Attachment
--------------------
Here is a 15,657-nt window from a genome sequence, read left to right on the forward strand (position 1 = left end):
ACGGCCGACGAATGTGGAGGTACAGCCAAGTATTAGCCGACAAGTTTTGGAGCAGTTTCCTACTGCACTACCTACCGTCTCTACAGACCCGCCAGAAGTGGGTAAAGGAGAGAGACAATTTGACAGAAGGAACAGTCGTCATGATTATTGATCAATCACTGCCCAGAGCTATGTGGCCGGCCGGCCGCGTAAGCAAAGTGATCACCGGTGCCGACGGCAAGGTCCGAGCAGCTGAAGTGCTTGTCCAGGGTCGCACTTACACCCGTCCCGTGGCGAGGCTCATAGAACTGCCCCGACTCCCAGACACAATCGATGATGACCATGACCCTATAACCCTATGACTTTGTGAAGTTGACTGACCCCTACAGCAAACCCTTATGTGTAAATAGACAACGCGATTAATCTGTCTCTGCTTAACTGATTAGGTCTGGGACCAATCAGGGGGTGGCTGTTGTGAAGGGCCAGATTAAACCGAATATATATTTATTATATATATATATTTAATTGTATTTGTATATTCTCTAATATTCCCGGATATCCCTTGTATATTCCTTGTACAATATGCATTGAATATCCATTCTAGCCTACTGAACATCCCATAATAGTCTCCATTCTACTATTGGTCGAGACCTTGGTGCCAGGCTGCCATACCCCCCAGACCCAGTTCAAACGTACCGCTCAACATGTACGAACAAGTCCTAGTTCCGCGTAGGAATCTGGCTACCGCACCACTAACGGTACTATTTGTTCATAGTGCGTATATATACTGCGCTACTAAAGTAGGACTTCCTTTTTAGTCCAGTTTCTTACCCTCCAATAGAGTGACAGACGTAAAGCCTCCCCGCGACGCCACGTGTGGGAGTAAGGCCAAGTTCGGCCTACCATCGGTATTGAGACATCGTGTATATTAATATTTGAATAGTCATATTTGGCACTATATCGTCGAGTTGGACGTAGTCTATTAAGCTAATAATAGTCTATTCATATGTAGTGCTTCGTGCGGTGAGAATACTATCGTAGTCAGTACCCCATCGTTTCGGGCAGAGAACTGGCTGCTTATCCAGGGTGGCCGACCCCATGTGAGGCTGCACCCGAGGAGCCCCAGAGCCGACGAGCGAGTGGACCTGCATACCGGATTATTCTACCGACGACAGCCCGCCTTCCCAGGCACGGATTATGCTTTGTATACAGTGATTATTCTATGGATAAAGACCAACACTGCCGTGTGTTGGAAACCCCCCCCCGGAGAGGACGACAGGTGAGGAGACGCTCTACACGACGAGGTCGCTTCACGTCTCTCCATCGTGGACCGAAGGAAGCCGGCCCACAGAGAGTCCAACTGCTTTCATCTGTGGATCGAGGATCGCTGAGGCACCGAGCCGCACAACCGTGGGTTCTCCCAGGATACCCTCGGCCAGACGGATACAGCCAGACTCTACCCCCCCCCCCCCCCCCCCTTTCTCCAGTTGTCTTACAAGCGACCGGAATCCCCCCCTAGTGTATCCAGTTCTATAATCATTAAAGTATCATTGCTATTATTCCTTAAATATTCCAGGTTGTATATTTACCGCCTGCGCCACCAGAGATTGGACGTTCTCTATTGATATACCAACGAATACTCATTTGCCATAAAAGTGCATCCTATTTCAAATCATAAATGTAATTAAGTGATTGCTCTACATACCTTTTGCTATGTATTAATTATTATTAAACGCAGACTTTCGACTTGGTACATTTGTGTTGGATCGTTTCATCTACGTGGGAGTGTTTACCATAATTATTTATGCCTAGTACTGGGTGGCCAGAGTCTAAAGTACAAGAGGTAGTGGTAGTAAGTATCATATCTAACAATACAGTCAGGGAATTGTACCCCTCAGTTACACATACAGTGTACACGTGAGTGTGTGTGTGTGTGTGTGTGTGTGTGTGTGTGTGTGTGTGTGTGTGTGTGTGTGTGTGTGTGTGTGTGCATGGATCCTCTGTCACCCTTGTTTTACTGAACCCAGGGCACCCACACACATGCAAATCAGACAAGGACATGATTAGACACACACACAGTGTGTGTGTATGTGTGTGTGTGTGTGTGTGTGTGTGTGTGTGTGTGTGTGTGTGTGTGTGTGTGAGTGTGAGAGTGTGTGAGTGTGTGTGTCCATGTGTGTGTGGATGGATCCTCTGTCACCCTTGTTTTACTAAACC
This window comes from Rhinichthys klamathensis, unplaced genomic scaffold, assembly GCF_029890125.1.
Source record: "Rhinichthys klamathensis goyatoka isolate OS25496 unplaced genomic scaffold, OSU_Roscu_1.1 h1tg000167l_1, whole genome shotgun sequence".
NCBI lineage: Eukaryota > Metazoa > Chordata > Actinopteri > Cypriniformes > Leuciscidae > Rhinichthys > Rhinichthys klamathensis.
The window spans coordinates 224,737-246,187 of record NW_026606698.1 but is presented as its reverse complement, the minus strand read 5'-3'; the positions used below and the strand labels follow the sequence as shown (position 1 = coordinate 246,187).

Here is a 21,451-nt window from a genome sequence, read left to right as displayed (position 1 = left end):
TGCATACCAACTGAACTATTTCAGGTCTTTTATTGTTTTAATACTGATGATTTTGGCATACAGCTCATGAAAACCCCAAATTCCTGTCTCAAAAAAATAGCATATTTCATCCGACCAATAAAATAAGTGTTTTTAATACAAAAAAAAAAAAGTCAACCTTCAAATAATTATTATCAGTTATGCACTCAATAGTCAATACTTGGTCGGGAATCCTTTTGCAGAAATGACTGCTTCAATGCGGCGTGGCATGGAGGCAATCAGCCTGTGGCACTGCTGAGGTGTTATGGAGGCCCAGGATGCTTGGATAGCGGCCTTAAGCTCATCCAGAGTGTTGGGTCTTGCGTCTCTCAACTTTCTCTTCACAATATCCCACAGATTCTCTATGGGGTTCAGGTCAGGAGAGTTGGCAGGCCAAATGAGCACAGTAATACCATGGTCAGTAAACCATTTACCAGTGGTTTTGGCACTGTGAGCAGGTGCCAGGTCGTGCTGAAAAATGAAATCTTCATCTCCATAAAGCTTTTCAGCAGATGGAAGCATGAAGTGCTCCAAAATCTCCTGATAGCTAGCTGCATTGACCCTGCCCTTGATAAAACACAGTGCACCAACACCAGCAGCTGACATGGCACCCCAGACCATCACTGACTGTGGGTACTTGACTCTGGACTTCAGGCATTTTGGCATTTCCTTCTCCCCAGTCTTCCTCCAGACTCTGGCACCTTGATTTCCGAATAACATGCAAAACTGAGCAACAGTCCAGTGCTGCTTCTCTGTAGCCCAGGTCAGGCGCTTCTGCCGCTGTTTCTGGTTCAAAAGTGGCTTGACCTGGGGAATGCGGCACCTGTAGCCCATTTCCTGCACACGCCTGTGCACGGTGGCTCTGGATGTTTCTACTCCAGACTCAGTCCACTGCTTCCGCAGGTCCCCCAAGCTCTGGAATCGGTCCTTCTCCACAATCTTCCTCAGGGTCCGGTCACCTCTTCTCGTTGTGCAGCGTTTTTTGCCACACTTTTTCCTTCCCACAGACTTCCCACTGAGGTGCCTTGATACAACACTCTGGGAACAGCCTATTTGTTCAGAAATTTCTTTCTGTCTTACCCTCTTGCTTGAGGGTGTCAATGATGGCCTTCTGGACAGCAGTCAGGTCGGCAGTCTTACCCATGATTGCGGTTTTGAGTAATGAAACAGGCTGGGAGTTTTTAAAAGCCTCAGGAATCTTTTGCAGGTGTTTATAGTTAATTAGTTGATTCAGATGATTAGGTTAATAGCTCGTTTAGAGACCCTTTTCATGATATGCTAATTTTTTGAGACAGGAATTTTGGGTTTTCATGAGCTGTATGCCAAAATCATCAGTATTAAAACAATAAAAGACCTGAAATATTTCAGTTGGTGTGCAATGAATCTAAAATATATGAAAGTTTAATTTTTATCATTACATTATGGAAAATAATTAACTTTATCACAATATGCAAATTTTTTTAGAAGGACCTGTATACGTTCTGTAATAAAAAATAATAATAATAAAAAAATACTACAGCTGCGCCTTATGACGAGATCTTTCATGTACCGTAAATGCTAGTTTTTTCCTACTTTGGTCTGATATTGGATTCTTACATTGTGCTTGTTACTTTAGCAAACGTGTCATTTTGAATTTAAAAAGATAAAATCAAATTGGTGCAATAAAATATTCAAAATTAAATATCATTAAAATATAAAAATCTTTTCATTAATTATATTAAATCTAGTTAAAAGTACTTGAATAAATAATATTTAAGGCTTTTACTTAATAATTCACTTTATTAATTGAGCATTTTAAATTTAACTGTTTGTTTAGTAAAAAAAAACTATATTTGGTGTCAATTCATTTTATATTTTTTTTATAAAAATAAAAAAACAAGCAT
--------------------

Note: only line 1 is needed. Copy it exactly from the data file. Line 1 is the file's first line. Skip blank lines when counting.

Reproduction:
Here is a 15,657-nt window from a genome sequence, read left to right on the forward strand (position 1 = left end):